In Defense of the Take-n-Bake Pizza Exemption
- Oct 1, 2013 | Gail Cole
Not long ago, the Department of Revenue asked the Streamlined Sales and Use Tax Compliance Review and Interpretations Committee (CRIC) to determine the taxability of take-n-bake pizzas. As an SST state, Wisconsin sought guidance on whether or not take-n-bake pizzas meet the definition of prepared food. Prepared food, or food that is ready to eat, tends to be subject to sales tax; non-prepared grocery items tend to be exempt.
CRIC is accepting public comments on the issue through October 7, 2013. To date, CRIC has received 22 written comments on the Taxing of Take-And-Bake Pizzas. Most comments are in defense of the take-n-bake pizza's exempt status, and most appear to come from people connected to Papa Murphy's, a take-n-bake pizza chain.
Take the letter from Todd Suckow, an area supervisor for Papa Murphy's. It fairly shouts the reason the pizzas should remain exempt from sales tax:
"I realize this decision will not be an easy one for the committee to settle on. With that said, I believe the single and most important reason that this product MUST remain untaxed is that the bulk of our daily, weekly and monthly sales come from single family and low income homes. The decision to tax this raw and unready-to-eat product will appear to those customers as just another tax grab!"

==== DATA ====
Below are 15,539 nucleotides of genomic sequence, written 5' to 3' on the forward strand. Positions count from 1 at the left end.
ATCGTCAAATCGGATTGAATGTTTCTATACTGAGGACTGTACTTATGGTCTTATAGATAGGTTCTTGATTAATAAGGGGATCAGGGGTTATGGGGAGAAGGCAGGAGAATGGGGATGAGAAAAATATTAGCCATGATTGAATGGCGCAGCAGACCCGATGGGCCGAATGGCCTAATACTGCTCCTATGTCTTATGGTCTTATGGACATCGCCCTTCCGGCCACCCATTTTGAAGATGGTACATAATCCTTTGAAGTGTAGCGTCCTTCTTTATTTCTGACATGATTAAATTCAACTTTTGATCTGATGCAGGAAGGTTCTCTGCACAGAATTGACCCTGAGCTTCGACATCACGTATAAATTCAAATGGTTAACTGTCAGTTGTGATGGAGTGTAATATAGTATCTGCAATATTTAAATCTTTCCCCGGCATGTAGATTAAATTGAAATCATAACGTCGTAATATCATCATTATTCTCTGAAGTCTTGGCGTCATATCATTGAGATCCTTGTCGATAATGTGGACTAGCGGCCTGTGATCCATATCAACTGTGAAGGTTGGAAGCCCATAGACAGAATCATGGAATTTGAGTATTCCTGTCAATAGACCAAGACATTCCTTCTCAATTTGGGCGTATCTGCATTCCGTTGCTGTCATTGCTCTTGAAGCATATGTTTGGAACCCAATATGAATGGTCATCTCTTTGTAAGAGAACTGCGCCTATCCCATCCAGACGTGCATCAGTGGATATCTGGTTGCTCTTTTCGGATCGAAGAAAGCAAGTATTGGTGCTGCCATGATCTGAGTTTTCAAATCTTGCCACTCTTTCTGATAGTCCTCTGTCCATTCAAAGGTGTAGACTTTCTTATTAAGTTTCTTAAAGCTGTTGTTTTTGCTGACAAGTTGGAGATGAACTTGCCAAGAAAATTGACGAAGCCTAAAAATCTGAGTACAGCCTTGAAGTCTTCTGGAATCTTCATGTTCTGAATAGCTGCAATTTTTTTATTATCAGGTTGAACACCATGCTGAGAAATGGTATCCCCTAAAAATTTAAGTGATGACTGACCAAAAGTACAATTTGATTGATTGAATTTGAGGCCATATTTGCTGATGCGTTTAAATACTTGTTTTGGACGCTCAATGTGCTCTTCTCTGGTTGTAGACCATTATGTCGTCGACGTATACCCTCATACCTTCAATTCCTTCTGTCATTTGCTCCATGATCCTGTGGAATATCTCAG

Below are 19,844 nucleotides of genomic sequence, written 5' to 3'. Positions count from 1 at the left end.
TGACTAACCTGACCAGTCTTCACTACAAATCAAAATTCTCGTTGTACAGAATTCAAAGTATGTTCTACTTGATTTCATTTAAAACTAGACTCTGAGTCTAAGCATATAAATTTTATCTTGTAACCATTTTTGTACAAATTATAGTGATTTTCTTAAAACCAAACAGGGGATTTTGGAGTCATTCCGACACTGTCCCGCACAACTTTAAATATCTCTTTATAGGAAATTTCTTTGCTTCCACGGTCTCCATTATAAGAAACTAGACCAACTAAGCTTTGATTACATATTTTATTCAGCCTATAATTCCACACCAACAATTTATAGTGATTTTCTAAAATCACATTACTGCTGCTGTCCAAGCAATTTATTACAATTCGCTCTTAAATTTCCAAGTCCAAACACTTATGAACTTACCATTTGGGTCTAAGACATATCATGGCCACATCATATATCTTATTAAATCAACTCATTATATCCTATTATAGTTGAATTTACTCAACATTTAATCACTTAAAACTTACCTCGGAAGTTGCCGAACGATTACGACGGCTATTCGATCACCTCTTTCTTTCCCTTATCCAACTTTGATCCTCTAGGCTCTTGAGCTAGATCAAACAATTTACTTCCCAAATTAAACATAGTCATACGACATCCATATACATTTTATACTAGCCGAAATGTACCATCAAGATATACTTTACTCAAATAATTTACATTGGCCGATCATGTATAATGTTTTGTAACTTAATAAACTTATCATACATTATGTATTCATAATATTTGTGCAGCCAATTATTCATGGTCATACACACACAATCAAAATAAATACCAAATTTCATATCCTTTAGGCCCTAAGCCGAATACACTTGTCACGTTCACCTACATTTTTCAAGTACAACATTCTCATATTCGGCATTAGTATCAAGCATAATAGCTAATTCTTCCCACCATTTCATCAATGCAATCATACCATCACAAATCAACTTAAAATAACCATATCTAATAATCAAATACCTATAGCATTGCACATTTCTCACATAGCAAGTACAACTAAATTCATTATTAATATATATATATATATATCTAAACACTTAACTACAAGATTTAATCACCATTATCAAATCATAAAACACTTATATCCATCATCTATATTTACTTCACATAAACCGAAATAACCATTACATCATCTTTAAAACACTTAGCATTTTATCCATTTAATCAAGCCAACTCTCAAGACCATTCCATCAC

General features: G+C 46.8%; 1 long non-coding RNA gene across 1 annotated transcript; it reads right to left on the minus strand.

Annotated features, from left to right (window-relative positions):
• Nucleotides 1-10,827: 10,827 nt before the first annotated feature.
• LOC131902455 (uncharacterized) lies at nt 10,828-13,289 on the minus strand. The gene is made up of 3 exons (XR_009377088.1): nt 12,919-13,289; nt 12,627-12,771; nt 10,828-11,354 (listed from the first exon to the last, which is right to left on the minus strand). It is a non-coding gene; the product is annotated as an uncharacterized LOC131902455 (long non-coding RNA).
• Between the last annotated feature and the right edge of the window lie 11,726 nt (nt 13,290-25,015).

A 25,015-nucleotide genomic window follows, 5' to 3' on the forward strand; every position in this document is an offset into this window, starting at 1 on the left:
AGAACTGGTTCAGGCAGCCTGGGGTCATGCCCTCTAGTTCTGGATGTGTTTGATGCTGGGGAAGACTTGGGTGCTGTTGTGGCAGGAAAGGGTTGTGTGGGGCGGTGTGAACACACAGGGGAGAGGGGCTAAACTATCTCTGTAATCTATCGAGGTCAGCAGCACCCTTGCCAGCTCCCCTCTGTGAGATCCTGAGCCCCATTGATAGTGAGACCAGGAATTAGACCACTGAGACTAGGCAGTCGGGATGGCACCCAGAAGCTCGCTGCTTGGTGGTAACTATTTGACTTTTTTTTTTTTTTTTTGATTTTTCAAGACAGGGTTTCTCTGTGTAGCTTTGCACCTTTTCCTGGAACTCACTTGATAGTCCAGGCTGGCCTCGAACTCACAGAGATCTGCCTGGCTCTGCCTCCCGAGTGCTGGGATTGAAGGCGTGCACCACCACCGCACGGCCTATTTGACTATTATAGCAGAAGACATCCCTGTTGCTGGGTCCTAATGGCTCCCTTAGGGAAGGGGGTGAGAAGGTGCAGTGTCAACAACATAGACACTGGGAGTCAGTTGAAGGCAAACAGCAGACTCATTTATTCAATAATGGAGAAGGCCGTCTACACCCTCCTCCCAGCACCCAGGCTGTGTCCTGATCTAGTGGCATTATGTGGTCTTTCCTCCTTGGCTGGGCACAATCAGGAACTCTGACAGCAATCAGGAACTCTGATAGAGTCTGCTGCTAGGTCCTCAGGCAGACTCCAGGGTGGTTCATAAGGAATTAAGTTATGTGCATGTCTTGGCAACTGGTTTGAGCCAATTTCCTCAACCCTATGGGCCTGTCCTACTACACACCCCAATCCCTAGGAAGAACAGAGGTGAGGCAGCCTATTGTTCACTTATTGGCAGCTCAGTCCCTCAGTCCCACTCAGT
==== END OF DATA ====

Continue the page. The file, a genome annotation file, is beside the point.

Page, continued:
According to the Papa Murphy FAQS, the franchises do accept Electronic Benefits Transfer (EBT) at nearly every store location. EBT is a cash assistance program that distributes food stamps and similar assistance for needy families.
The letter from Marissa Schmitz, a supervisor in the Sales and Use Tax Division of the Minnesota Department of Revenue, stands apart, although it also defends the exemption. Ms. Schmitz explains that take-n-bake pizzas are not taxable in Minnesota because they are only partially cooked at the time of sale and need to be fully cooked in order to be eaten. They are not, therefore, ready-to-eat when purchased.
Will CRIC rule that take-n-bake pizzas are subject to sales tax or exempt? Time will tell.
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